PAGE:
We submitted our second Motion to Dismiss due to a Government witness lying to the Grand Jury. DENIED.
The reason we were denied was that it was so difficult to separate the lies from the rest of the testimony and one person’s testimony from others. I was told that for the most part, Scott, the Government witness that lied, had mostly told the truth. My confidence in this process waned greatly. First, the fact that Scott told the truth about most things does not equate to being truthful about the relevant, important facts. Second, having a convicted liar’s testimony being used at all should not be allowed. It undermines the integrity of the process. Third, how would anyone but the Grand Jurors know what and who persuaded them to make a decision to indict? There seemed no way within our criminal justice process to straighten the path on this situation.
It was still early in the case and I started to wonder if/how many more Motions to Dismiss or other complications would happen. I wondered even more…. what I did not know. What questions did we not know to ask and if/when we found out, would it be too late? I was learning as fast as I could, but I knew I was the little boat bobbing on a tidal wave.
Every day I felt the pressure to learn at a higher and higher level, separate the truly most important issues, and communicate with as much precision as I could muster. I would find some nugget of great information and that it proved “something” and show my attorney, Dan. He would knock it down. Proof needed to be extraordinary, even though I didn’t need to prove my innocence. The Government needed to prove my guilt. That sounds good in theory, but it’s not reality. It’s not the way my case played out.
We weren’t sitting back hoping that the Government didn’t prove me guilty. That was just not our approach. I doubt it is the approach of any innocent defendant.
It’s exhausting putting together two Motions to Dismiss and getting denied. You feel defeated and the trial hasn’t started. It feels like the objective is this unspoken mission to wear you down. You keep trying. You keep getting denied. Wash, rinse, repeat. I didn’t want to get warn down, so I thought about how to prevent it knowing that I could to succumb to it if I didn’t take deliberate action.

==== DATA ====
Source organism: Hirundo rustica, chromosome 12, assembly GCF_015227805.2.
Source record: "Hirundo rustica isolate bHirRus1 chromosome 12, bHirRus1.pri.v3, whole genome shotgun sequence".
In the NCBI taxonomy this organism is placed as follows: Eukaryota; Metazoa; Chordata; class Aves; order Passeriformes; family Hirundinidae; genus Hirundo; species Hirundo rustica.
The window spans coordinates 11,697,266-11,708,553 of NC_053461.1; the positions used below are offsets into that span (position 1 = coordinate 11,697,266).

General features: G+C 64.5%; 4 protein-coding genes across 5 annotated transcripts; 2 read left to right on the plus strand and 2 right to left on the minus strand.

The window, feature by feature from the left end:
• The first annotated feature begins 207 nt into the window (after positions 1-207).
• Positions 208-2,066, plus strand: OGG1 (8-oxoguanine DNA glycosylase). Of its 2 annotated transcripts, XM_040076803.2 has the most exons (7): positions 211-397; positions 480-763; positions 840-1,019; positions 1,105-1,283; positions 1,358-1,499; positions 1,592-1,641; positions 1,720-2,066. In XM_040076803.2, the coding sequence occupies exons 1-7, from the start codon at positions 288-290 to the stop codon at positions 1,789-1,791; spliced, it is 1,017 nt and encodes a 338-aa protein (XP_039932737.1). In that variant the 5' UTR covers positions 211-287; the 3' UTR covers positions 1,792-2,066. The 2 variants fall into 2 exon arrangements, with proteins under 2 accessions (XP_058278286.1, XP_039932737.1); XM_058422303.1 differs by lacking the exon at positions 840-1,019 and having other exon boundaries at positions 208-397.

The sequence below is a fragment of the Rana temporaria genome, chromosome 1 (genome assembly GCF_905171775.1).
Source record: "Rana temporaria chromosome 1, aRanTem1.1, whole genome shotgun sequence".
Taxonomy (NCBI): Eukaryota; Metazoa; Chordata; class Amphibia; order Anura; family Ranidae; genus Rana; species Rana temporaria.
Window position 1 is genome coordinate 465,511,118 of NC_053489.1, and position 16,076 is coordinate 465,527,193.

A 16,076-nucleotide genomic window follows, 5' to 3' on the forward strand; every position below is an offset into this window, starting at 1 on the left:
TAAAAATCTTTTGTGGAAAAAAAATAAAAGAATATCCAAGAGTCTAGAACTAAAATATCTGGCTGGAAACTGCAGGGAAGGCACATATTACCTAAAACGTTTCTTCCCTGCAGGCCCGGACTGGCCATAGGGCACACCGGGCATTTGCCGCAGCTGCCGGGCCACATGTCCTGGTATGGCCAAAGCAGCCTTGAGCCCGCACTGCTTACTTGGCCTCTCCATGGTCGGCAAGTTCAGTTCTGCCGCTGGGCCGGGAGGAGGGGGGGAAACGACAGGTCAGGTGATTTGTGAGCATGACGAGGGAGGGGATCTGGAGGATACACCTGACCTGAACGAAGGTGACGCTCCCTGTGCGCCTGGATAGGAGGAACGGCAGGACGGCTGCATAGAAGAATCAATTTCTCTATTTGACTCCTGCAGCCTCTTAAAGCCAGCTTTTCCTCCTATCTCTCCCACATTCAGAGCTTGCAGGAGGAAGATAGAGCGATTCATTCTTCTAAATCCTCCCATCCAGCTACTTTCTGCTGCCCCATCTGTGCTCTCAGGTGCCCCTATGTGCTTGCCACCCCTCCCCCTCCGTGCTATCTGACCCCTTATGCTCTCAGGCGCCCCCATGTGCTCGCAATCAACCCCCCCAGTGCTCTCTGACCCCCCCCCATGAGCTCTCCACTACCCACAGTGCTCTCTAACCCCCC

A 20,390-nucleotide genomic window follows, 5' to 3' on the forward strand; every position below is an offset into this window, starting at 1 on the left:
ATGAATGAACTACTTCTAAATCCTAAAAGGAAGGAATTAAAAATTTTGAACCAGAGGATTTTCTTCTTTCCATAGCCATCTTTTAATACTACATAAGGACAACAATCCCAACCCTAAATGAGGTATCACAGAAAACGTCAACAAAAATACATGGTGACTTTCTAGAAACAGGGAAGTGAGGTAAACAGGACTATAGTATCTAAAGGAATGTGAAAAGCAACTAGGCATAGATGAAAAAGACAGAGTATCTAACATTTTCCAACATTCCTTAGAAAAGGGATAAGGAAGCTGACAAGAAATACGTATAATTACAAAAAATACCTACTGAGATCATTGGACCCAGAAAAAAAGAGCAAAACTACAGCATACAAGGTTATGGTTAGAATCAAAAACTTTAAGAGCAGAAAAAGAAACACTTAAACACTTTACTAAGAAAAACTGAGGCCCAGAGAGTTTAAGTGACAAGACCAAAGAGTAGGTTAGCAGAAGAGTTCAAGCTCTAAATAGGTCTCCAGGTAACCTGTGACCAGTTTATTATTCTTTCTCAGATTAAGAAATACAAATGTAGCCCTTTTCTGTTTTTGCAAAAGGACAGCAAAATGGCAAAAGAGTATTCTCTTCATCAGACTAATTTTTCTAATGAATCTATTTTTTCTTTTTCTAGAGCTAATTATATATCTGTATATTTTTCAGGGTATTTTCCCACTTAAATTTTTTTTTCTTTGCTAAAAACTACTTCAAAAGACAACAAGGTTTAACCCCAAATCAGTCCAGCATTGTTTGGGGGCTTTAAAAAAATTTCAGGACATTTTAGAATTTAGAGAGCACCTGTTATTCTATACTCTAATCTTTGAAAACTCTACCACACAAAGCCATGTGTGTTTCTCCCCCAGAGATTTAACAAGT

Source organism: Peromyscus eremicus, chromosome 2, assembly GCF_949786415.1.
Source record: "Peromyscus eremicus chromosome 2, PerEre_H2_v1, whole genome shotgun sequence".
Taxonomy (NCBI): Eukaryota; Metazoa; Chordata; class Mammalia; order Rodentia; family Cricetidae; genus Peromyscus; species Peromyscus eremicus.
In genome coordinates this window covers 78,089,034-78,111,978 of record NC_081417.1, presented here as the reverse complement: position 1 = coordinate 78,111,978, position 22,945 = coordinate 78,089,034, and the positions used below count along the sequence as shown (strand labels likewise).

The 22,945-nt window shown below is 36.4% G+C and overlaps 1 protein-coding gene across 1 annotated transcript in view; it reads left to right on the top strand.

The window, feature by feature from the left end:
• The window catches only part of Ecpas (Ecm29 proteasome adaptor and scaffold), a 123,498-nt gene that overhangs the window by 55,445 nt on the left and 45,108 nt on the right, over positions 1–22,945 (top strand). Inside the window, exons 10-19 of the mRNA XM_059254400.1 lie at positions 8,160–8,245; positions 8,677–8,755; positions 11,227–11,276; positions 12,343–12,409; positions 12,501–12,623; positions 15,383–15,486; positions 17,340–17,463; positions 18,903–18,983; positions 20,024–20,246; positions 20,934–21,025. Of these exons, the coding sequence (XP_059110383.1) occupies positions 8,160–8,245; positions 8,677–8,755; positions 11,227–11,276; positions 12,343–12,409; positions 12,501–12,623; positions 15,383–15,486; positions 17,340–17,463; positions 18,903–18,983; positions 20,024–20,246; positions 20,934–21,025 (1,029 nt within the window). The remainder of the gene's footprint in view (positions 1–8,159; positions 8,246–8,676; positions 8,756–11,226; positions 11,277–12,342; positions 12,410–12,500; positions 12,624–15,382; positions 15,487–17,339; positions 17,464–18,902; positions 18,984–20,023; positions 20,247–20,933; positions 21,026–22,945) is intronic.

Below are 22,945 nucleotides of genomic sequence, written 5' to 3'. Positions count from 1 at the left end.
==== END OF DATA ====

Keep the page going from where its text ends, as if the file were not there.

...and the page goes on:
One of the main things I did was keep toxic people away from me and take care of my physical, emotional and mental health. I couldn’t be the best defendant if I wasn’t the best person I could be. I had to give it my best shot. Sleeping well, eating well, and getting some exercise. Making time to just sit and think so that I didn’t get caught up in the moment or let emotions decide far-reaching consequences. These were good things for anyone to do. I felt they could make or break the case so the stakes were high.
My community was for the most part left in the dust at this time. I was an involuntary law student trapped in my first real case, my case. I could barely explain to anyone what I barely knew myself. Time was flying by with little opportunity to see or do anything that wasn’t absolutely important. I am not being dramatic when I say that every day presented its share of challenges and opportunities, but it was a lonely place. A place where if you weren’t a criminal defense attorney I didn’t have much to say for long.
I wasn’t good company for anyone interested in leading a “normal” life. There are some friends that I met years after the case and they wanted to know the punch line for the case. ….how did it work out? They were nice people who didn’t want to get in my way while the case was going on and saw that I was running a mile a minute. I had to respect them for that. I wanted them to live a good life regardless of my involvement and still it was nice when we found our way back to each other. I think we both knew there were no words for what really happened, but the fact that they saw me and I was smiling told them what they wanted to know.
Why do you really lose touch with people that you say you care about?